As far as faux documentary horror goes, this one's at the head of the pack.
NOROI follows a documentary filmmaker, Masafumi Kobayashi, as he slowly uncovers something mysterious and evil that's leaving a trail of dead bodies in its wake. After interviewing a woman who claims to hear loud baby's cries coming from the house next door (where there is no baby), Kobayashi heads over to talk to the neighbor. He's greeted with hostility by the unhinged, disheveled woman (Maria Takagi) who answers the door (and promptly slams it in his face) and gets a peek at her 6-year-old son through a window. Strangely, both the woman and her son disappear just days after his visit (leaving behind a pile of dead pigeons on their back porch), and the woman who first complained about the noises, as well as her daughter, are both killed in a mysterious accident not long after that. This piques Kobayashi's interest and he sets out on a quest to find out what's going on. He soon uncovers that those with psychic abilities and extra-sensory perception seem to be tuning into something sinister, unexplainable and possibly even apocalyptic. Well-known 10-year-old clairvoyant, and TV celebrity, Kana (Rio Kanno) seems to think we may all be doomed, but she mysteriously disappears before she can be of much help. Another female psychic/actress (Marika Matsumoto) becomes involved, as does Mr. Nori, a mentally unstable kook/psychic who wears a hat and jacket made of aluminum foil and thinks people are being eaten by what he refers to "ectoplasmic worms." Clues eventually lead back to the site of a small village that's now covered by a lake, and the legend of an ancient demon known as Kagutaba...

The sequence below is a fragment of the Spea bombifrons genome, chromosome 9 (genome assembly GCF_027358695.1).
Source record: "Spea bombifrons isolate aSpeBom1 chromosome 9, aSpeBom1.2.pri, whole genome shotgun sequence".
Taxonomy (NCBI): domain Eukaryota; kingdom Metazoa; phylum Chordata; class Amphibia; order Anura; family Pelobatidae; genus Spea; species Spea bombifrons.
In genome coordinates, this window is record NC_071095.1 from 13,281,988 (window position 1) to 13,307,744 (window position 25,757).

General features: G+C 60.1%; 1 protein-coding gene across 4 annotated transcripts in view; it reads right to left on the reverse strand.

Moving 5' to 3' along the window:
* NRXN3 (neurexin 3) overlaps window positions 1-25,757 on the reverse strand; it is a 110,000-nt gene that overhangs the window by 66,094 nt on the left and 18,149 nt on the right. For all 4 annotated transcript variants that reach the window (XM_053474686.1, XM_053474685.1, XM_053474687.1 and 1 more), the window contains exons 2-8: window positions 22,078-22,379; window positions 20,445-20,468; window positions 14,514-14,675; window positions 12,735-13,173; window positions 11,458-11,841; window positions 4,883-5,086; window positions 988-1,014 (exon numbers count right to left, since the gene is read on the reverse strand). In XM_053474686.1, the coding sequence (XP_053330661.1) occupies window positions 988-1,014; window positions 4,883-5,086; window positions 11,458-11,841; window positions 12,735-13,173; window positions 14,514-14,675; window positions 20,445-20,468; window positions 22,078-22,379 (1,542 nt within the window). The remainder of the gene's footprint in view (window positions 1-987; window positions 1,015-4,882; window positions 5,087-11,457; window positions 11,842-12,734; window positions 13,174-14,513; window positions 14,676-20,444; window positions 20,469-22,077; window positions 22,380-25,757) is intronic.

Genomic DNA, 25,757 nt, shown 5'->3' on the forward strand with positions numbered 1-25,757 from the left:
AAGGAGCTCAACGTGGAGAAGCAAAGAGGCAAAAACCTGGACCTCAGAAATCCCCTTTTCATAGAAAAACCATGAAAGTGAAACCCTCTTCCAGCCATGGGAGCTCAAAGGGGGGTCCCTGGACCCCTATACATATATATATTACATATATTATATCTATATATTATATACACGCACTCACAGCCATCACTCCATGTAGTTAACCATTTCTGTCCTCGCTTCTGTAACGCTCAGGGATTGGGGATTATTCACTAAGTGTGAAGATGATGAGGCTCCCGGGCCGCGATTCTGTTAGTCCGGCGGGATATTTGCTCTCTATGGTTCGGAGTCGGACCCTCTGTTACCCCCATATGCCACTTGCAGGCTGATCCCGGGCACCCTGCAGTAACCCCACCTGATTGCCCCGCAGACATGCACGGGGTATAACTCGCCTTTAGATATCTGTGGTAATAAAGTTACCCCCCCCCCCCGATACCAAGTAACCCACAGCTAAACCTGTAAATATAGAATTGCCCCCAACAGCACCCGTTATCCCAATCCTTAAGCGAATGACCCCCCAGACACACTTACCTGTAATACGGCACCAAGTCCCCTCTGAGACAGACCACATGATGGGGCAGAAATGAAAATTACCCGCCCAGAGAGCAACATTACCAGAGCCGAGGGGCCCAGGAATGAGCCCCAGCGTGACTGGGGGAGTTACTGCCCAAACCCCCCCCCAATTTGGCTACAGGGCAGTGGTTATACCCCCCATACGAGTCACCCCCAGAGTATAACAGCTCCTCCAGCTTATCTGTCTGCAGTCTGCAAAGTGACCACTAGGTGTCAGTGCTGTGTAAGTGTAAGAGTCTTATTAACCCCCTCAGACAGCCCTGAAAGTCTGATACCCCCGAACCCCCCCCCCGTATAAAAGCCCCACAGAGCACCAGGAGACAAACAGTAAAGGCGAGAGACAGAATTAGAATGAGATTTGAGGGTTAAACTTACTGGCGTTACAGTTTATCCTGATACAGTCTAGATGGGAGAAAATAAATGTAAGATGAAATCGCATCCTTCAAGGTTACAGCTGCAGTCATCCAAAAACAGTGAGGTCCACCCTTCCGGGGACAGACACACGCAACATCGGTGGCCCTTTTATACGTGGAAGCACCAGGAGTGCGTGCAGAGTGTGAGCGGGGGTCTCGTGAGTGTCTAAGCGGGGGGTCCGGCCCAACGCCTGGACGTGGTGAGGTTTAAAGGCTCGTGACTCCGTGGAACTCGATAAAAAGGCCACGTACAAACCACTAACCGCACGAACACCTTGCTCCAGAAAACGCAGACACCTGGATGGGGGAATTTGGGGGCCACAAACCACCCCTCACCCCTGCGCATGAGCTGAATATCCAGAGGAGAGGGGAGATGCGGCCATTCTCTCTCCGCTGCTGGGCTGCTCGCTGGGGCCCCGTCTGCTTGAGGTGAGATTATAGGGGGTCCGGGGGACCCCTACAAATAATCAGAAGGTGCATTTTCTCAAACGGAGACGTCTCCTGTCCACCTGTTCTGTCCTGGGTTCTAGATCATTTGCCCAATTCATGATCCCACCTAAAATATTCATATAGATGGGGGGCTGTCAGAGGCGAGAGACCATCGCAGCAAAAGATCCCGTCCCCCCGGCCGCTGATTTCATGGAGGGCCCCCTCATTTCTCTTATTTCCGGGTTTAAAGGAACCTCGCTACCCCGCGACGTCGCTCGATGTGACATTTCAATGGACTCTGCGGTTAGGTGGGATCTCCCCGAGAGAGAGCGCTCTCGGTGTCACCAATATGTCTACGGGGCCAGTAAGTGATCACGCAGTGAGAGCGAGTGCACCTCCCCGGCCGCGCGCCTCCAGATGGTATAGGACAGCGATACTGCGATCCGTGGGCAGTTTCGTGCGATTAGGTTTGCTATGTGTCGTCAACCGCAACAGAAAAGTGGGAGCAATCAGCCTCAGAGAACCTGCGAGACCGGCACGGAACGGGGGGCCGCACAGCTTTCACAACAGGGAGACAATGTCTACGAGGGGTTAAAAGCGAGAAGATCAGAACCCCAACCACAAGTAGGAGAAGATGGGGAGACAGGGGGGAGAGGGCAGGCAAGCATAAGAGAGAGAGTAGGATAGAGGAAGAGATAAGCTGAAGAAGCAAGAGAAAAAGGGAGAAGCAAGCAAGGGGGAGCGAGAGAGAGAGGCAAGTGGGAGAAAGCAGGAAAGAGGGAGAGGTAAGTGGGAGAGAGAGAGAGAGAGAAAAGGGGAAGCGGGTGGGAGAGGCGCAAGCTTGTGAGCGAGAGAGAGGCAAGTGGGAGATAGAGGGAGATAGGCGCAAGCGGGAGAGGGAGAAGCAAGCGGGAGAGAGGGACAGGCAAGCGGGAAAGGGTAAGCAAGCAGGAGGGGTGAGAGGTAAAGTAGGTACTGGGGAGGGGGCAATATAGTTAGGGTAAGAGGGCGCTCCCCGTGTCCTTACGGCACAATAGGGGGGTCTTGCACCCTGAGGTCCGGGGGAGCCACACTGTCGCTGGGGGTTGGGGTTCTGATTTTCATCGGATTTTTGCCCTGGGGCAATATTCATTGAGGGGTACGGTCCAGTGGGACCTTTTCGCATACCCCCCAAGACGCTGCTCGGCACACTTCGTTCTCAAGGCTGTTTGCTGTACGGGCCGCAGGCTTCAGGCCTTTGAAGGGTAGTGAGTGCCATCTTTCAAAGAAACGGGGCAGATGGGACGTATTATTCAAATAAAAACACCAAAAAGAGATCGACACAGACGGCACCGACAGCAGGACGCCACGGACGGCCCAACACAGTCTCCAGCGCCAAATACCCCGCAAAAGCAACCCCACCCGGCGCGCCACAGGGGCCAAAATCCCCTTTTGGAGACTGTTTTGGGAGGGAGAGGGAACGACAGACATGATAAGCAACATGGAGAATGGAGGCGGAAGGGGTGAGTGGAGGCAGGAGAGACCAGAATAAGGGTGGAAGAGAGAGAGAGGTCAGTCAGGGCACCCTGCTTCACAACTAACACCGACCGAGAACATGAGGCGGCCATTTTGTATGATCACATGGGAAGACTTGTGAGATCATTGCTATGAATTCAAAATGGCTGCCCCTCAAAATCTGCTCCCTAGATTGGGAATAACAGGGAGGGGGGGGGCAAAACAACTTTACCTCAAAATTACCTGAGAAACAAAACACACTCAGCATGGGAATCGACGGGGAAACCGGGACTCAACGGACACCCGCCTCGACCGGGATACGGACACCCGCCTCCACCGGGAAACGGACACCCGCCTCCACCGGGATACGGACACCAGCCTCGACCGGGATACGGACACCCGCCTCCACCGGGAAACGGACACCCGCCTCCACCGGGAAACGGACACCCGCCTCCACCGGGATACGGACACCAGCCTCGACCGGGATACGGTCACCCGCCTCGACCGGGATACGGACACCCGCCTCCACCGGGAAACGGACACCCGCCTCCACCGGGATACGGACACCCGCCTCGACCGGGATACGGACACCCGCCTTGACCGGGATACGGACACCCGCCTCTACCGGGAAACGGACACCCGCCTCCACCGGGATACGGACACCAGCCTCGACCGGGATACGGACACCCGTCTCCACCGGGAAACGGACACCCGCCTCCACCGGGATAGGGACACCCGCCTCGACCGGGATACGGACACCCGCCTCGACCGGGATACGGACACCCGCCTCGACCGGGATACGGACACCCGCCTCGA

Unlike many other hand-held horror flicks, this one depends just as much on the plot as it does reactionary first-person scares. Thankfully there's something of a storyline here, a very interesting and intricate one at that, so it doesn't rely on glimpses of horrific things through spastic camera-work every once in awhile to keep your interest. The way Masafumi travels around following leads in search of the truth - with well placed jolts along the way - reminded me somewhat of THE OMEN in its pacing. The film also doesn't entirely consist of footage shot by the documentarian, but weaves in news reports and television variety shows as if what we're watching is an already completed documentary. That helps to break up some of the monotony usually associated with films shot in this particular style. The performances are good enough not to harm any of the realism of the 'actual' footage either. Overall, it's a well-made horror film, with lots of plot shifts, some suspense and quite a few genuinely creepy moments, that's well worth checking out. My only real gripe is that it could have used a little trimming here and there and seems to go on a bit too long. Otherwise, pretty good stuff.
Reviewed by iamstyx10 / 10
One of the best horror movies I've seen yet...
Never posted anything here before, but after watching Noroi I just felt that I had to write down my thoughts about it.
Firstly do not compare this to Blair Witch, this movie deserves far better than that! Simply put, Noroi is (probably) one of the best horror movies I have ever seen (and I have seen a lot!).
I really liked how the movie presents itself not as a standard horror flick, but as a documentary filmed by a reporter (i think?) named Kobayashi and his cameraman. Without spoiling to much about the plot, I can say it that it starts with Kobayashi doing research on a series of seemingly unrelated events, that turns out to be connected to something far more darker and sinister.